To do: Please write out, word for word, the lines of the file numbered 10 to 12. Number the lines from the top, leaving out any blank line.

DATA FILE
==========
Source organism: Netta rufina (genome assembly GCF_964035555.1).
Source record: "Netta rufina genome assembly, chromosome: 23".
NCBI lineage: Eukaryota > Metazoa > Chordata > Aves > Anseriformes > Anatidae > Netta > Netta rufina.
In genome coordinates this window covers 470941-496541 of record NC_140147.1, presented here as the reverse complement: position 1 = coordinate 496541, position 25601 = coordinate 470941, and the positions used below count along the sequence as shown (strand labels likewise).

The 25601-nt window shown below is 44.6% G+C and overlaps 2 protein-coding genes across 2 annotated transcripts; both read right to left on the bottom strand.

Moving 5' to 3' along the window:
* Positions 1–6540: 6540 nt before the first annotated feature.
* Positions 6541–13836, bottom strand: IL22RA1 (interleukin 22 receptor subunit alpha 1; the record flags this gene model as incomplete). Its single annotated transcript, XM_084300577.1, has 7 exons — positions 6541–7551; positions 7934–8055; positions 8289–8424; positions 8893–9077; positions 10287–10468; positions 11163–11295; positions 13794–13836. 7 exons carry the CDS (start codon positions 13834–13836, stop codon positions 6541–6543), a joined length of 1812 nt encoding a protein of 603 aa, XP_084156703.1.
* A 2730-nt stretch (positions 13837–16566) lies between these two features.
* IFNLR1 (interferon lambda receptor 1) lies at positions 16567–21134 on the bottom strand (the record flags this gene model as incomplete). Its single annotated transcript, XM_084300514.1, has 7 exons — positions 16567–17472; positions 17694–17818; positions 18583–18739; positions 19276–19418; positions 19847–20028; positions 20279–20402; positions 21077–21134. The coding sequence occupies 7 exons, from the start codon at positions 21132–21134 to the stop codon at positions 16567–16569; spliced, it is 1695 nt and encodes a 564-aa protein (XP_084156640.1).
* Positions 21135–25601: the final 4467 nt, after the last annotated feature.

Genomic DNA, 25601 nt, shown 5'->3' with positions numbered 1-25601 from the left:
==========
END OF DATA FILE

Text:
* IFNLR1 (interferon lambda receptor 1) lies at positions 16567–21134 on the bottom strand (the record flags this gene model as incomplete). Its single annotated transcript, XM_084300514.1, has 7 exons — positions 16567–17472; positions 17694–17818; positions 18583–18739; positions 19276–19418; positions 19847–20028; positions 20279–20402; positions 21077–21134. The coding sequence occupies 7 exons, from the start codon at positions 21132–21134 to the stop codon at positions 16567–16569; spliced, it is 1695 nt and encodes a 564-aa protein (XP_084156640.1).
* Positions 21135–25601: the final 4467 nt, after the last annotated feature.

Genomic DNA, 25601 nt, shown 5'->3' with positions numbered 1-25601 from the left: